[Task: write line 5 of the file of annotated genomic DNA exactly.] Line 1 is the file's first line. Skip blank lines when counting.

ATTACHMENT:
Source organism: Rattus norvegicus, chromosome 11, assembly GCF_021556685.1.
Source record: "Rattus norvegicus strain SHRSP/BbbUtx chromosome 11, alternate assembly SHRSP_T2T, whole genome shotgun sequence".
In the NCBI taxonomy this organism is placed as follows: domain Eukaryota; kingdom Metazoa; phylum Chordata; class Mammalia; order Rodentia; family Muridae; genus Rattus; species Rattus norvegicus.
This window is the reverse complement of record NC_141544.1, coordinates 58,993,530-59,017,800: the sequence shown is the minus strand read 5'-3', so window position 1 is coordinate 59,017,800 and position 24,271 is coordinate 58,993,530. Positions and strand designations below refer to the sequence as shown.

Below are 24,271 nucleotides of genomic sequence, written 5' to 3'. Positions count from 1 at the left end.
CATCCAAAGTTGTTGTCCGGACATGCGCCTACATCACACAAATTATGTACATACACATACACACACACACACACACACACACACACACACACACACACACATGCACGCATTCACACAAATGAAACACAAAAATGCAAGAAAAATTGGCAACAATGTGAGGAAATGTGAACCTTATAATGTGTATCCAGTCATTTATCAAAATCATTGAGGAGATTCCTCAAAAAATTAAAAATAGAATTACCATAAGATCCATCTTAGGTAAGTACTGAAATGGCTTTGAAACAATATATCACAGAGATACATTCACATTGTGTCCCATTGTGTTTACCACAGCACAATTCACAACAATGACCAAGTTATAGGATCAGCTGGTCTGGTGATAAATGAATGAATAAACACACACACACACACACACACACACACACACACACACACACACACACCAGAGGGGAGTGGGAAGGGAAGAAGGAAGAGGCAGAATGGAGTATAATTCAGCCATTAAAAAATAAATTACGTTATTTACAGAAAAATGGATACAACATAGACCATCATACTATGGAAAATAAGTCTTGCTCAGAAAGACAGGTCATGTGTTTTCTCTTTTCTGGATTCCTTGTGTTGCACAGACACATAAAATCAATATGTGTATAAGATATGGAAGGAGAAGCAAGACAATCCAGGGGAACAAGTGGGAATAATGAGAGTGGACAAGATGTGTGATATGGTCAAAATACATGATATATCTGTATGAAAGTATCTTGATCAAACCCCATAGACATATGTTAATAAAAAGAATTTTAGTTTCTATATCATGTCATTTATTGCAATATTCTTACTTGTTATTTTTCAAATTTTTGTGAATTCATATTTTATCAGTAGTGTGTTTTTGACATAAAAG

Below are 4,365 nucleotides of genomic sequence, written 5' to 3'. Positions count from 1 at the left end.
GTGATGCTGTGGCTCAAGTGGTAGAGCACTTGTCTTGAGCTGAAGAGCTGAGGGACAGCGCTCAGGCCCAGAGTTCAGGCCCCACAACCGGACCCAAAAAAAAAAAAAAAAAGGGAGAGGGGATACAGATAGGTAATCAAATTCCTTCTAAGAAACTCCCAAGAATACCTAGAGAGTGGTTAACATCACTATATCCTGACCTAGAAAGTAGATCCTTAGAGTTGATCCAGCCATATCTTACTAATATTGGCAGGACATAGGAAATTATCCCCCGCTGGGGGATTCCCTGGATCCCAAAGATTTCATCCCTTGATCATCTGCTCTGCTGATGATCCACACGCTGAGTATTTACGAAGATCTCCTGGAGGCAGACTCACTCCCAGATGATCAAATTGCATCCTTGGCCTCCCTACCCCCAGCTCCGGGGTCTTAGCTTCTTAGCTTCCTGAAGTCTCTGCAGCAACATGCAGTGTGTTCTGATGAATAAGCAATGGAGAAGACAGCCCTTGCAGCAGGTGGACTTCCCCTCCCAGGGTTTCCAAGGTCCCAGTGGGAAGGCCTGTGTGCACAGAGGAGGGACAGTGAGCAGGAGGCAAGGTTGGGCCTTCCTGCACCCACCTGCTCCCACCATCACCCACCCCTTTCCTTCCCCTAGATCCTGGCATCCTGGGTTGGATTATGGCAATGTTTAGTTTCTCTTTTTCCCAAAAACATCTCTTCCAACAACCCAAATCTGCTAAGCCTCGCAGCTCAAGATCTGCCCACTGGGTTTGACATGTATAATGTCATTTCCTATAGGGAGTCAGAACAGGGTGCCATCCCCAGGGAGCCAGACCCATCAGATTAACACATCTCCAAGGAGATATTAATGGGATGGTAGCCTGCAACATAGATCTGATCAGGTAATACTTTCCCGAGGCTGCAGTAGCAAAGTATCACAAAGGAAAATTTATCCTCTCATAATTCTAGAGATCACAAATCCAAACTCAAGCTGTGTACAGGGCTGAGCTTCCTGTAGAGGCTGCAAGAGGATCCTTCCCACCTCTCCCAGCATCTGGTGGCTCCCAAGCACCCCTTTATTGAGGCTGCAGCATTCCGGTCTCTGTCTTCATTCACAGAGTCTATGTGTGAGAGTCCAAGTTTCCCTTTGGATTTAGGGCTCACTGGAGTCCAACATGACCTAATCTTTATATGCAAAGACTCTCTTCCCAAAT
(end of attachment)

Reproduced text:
Below are 24,271 nucleotides of genomic sequence, written 5' to 3'. Positions count from 1 at the left end.